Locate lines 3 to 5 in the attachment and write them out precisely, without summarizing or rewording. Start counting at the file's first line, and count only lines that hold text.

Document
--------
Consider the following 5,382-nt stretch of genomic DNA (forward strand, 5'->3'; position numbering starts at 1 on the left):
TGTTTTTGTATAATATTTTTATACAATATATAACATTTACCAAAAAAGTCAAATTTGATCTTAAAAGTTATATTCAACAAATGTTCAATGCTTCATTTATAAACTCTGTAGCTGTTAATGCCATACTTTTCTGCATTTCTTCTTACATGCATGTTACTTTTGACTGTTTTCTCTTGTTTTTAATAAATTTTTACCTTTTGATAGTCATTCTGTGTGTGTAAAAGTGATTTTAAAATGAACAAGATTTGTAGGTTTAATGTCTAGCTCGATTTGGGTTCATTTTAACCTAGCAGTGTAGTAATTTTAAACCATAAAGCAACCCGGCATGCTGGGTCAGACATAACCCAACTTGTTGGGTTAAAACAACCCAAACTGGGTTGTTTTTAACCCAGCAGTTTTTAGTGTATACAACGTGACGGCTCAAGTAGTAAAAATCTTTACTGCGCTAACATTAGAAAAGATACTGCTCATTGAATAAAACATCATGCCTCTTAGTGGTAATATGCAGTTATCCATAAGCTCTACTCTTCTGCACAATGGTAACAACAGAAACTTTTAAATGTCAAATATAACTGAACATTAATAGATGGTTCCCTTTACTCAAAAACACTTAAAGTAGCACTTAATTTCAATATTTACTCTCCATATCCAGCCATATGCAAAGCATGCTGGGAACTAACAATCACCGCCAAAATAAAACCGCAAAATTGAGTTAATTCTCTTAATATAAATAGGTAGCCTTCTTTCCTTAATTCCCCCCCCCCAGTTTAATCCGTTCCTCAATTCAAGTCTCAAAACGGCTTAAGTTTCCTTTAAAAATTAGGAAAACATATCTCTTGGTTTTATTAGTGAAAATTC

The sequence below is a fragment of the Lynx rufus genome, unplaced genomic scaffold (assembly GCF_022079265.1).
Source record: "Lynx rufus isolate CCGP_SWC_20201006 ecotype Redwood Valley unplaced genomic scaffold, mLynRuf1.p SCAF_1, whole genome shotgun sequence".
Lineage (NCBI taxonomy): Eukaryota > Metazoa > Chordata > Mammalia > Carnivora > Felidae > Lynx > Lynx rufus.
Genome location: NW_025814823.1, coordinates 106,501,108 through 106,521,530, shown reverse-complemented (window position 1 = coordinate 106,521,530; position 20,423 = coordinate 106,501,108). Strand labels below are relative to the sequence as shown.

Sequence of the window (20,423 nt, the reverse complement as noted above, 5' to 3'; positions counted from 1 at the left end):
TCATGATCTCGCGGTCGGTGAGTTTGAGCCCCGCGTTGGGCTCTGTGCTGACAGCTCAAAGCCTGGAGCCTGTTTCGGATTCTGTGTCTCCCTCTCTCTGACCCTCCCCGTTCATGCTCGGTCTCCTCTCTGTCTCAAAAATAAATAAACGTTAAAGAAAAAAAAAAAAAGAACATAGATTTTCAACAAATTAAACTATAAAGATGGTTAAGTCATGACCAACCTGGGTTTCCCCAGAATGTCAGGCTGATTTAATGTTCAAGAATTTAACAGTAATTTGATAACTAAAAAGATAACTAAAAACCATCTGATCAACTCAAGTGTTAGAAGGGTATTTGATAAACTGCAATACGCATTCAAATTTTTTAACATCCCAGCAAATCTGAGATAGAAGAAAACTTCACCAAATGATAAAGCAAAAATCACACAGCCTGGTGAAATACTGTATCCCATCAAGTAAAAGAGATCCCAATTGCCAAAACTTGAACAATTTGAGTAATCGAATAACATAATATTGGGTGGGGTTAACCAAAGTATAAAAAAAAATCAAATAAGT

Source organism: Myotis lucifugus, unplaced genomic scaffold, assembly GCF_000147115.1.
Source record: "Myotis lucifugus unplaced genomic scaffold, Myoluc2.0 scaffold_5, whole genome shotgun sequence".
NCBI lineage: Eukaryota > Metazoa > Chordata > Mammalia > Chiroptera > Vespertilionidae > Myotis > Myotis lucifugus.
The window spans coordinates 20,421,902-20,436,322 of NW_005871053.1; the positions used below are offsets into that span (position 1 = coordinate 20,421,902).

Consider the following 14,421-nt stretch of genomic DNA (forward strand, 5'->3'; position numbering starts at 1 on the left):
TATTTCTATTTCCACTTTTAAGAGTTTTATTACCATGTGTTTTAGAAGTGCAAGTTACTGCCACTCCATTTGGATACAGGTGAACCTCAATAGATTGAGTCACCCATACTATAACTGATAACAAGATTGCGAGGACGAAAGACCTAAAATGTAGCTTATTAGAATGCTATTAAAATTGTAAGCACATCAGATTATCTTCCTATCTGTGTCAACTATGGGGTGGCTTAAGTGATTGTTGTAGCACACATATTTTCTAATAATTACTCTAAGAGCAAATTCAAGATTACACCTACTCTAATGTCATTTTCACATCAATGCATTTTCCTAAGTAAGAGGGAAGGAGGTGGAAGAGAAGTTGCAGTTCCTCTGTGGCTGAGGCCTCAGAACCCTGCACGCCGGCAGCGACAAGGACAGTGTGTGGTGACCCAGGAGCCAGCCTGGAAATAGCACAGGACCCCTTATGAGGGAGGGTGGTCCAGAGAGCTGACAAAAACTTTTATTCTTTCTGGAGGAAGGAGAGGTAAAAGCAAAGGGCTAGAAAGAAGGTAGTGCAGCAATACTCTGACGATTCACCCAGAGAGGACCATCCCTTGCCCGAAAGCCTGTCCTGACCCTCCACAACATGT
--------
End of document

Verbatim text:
The sequence below is a fragment of the Lynx rufus genome, unplaced genomic scaffold (assembly GCF_022079265.1).
Source record: "Lynx rufus isolate CCGP_SWC_20201006 ecotype Redwood Valley unplaced genomic scaffold, mLynRuf1.p SCAF_1, whole genome shotgun sequence".
Lineage (NCBI taxonomy): Eukaryota > Metazoa > Chordata > Mammalia > Carnivora > Felidae > Lynx > Lynx rufus.